August 29, 2014

Interesting Research! FaceBlock App Allows Google Glass Users to Take Privacy-Aware Pictures

share save 171 16 Interesting Research! FaceBlock App Allows Google Glass Users to Take Privacy Aware Pictures

The following technology is under development as a collaborative project by the UMBC  (University of Maryland-Baltimore County) ebiquity group and Distributed Information Systems (DIS) at the University of Zaragoza in Spain.

FaceBlock is a proof of concept implementation.

From theebiquity Blog:

FaceBlock helps to protect the privacy of people around you by allowing them to specify whether or not to be included in your pictures.

[Clip]

FaceBlock takes regular pictures taken by your smartphone or Google Glass as input and converts it into privacy-aware pictures. This output is generated by using a combination of Face Detection and Face Recognition algorithms. By using FaceBlock, a user can take a picture of herself and specify her policy/rule regarding pictures taken by others (in this case ‘obscure my face in pictures from strangers’). The application would automatically generate a face identifier for this picture. This identifier is an eigenface which is a mathematical representation of the image.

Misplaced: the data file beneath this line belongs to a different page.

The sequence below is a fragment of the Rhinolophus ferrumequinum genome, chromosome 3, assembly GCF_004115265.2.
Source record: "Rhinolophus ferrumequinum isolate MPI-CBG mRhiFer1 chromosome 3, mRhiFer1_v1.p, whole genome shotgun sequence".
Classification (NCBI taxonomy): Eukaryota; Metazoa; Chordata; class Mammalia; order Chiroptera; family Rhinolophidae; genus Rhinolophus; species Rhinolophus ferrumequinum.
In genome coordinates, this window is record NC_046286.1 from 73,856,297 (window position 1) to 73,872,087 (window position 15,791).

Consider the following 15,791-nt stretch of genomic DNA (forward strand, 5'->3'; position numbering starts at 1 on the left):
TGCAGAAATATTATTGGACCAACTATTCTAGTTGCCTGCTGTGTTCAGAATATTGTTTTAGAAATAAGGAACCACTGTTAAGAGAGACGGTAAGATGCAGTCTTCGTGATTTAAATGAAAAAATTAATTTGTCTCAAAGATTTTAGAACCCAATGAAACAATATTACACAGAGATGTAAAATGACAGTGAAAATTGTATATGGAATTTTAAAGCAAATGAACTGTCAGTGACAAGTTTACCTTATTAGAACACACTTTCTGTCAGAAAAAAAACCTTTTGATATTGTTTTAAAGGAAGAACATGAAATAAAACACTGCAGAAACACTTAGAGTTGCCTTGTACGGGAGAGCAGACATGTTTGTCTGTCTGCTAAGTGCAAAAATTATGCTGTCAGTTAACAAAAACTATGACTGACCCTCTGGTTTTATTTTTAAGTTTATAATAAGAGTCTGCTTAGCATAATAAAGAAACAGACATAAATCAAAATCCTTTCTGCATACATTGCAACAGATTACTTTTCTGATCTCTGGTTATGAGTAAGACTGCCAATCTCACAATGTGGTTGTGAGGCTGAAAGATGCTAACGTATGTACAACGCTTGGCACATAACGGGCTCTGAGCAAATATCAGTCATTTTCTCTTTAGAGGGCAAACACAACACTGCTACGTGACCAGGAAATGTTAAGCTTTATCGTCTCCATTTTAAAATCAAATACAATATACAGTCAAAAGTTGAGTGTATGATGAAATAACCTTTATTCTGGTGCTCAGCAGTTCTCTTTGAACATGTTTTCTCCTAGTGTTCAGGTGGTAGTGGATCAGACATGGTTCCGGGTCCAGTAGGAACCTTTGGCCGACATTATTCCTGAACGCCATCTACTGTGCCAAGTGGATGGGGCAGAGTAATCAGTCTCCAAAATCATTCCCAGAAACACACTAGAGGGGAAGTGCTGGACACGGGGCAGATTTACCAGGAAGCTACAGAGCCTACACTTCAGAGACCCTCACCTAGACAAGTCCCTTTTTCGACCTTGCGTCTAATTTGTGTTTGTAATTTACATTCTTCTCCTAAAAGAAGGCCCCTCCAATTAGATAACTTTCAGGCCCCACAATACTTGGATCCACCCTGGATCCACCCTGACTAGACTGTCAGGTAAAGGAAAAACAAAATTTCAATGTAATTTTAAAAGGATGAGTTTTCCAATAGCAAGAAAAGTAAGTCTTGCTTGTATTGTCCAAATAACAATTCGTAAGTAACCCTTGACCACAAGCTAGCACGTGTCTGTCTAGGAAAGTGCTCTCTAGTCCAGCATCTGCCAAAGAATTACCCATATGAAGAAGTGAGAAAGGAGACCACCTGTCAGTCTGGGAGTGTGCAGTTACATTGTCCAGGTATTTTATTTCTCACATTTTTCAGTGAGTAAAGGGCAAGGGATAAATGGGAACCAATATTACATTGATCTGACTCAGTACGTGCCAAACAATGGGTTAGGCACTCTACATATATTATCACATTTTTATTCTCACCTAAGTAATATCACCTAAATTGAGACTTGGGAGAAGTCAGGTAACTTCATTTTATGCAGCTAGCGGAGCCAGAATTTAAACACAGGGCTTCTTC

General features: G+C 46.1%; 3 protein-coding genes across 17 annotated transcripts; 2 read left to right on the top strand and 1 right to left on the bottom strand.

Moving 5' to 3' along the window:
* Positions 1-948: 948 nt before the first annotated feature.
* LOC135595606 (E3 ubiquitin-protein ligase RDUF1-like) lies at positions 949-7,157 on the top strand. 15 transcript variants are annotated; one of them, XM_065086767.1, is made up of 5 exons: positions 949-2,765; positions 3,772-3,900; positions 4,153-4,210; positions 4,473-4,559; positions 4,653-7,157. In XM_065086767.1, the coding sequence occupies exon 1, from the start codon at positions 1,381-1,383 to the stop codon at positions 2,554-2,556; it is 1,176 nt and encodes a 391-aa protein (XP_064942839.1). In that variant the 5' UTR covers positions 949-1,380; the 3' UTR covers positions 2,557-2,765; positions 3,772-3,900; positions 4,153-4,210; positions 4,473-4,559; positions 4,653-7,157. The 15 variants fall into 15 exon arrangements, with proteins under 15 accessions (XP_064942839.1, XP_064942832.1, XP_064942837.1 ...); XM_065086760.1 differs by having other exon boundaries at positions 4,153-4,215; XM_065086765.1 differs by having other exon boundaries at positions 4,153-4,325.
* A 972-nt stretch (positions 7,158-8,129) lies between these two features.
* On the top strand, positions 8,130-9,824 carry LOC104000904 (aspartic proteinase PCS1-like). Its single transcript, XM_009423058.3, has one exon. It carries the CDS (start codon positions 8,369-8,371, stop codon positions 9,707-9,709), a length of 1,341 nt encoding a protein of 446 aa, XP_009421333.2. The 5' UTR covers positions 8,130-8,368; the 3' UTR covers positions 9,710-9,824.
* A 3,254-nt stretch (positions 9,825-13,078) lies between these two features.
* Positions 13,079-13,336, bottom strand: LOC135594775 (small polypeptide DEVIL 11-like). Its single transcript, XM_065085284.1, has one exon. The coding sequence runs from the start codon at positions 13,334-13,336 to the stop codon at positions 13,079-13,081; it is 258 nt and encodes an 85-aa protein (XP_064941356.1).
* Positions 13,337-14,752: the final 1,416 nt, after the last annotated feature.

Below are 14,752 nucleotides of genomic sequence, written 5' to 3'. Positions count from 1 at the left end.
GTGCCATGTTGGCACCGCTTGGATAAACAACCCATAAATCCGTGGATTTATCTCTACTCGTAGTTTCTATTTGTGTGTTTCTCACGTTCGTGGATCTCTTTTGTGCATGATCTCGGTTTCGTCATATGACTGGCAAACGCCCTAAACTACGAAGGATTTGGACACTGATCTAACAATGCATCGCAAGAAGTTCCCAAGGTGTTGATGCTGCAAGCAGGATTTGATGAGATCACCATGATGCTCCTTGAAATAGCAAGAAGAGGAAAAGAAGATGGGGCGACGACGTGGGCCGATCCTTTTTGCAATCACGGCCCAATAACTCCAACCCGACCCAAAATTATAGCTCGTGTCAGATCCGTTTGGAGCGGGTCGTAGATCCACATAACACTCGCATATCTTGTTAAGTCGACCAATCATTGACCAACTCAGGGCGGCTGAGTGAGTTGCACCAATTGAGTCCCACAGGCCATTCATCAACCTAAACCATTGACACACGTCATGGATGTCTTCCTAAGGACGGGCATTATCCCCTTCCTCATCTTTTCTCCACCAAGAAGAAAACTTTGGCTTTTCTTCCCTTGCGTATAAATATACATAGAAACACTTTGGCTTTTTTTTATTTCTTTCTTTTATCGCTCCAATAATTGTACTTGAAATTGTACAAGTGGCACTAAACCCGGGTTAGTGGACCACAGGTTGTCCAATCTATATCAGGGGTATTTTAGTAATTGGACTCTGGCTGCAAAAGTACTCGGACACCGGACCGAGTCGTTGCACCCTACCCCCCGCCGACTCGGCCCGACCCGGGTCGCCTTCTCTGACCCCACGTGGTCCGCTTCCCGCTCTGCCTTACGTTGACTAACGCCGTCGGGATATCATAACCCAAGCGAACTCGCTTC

Your image identifier (eigenface) and your data policy are then shared with others (Google Glass users and other mobile devices) using Bluetooth.

The blog post concludes:

The pervasiveness of privacy-aware pictures could be a right step towards balancing privacy needs and comfort afforded by technology. Thus, we can get the best out of Wearable Technology without being oblivious about the privacy of those around you.

Watch a Video Demo of FaceBlock

share save 171 16 Interesting Research! FaceBlock App Allows Google Glass Users to Take Privacy Aware Pictures
Gary Price About Gary Price

Gary Price (gprice@mediasourceinc.com) is a librarian, writer, consultant, and frequent conference speaker based in the Washington D.C. metro area. Before launching INFOdocket, Price and Shirl Kennedy were the founders and senior editors at ResourceShelf and DocuTicker for 10 years. From 2006-2009 he was Director of Online Information Services at Ask.com, and is currently a contributing editor at Search Engine Land.